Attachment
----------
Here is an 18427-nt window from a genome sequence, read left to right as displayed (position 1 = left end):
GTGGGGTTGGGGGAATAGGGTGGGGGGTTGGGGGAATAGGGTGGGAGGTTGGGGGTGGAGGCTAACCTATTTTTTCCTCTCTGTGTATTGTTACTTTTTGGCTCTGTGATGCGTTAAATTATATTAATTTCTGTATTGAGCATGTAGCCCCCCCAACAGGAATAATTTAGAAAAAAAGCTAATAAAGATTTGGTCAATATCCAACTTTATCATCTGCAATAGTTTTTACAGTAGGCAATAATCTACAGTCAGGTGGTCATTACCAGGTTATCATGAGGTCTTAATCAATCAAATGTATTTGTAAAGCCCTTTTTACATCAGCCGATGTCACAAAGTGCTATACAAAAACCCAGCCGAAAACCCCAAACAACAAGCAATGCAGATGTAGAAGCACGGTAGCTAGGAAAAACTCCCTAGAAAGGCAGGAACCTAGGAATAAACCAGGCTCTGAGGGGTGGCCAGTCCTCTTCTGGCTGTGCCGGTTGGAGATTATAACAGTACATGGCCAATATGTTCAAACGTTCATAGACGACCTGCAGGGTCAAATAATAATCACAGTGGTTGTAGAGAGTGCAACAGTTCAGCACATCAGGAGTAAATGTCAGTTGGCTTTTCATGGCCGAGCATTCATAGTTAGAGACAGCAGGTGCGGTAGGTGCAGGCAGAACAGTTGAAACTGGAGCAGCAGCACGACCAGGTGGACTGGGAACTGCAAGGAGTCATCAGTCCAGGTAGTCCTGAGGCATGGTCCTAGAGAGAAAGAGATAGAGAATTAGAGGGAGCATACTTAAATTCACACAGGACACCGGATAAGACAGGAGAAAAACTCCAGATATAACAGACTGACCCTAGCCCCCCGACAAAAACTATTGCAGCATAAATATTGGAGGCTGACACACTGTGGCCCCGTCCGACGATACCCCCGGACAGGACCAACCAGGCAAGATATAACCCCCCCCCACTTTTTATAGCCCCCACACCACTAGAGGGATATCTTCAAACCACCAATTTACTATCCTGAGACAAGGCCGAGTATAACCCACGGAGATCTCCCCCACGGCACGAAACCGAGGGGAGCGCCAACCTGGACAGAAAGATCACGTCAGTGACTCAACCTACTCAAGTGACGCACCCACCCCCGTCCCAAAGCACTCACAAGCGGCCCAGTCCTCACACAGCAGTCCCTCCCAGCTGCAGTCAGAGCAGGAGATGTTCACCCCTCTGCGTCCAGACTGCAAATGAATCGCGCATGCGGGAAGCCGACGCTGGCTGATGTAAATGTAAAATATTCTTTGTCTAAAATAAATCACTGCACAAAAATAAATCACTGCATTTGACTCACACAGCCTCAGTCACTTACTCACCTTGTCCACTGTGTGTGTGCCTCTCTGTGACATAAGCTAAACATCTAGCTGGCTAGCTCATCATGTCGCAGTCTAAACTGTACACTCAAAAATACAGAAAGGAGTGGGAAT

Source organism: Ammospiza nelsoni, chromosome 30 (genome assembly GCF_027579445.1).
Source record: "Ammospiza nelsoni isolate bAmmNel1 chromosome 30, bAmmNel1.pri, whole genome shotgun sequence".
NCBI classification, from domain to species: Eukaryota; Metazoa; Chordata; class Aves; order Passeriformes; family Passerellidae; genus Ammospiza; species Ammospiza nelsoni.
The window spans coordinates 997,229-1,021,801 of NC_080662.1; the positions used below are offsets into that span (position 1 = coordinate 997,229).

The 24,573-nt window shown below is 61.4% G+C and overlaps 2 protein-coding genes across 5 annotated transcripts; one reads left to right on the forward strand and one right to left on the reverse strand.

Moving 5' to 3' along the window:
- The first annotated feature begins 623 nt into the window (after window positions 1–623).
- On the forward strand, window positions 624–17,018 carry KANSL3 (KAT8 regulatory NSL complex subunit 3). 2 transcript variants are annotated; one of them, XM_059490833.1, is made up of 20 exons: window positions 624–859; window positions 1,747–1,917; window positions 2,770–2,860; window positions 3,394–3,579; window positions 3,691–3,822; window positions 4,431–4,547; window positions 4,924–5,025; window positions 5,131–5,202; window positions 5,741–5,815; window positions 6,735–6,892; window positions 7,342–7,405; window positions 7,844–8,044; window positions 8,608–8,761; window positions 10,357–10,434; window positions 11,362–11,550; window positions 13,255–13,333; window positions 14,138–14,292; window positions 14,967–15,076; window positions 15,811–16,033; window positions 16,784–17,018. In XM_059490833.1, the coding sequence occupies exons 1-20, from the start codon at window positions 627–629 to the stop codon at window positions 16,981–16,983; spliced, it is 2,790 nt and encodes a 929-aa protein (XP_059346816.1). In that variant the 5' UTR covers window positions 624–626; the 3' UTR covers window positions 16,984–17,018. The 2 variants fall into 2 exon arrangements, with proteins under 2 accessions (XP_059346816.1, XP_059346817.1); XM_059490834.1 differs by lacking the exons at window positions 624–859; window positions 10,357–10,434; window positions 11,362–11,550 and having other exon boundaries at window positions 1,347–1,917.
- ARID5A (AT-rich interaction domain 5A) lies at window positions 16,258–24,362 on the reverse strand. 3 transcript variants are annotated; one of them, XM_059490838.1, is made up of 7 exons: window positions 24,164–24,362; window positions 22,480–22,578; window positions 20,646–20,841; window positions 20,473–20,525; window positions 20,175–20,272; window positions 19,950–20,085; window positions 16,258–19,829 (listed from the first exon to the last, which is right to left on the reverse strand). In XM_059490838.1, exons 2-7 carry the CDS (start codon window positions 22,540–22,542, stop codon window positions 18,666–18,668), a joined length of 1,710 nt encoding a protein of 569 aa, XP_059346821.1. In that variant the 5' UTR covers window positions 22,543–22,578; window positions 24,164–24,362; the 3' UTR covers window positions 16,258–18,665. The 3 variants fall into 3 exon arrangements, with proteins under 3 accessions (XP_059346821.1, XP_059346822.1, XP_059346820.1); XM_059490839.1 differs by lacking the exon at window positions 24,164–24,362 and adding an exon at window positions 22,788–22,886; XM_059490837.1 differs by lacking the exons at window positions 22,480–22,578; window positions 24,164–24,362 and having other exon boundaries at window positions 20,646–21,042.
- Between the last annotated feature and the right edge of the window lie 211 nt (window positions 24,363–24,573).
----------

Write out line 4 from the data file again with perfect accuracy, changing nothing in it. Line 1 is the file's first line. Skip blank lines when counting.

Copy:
Source record: "Ammospiza nelsoni isolate bAmmNel1 chromosome 30, bAmmNel1.pri, whole genome shotgun sequence".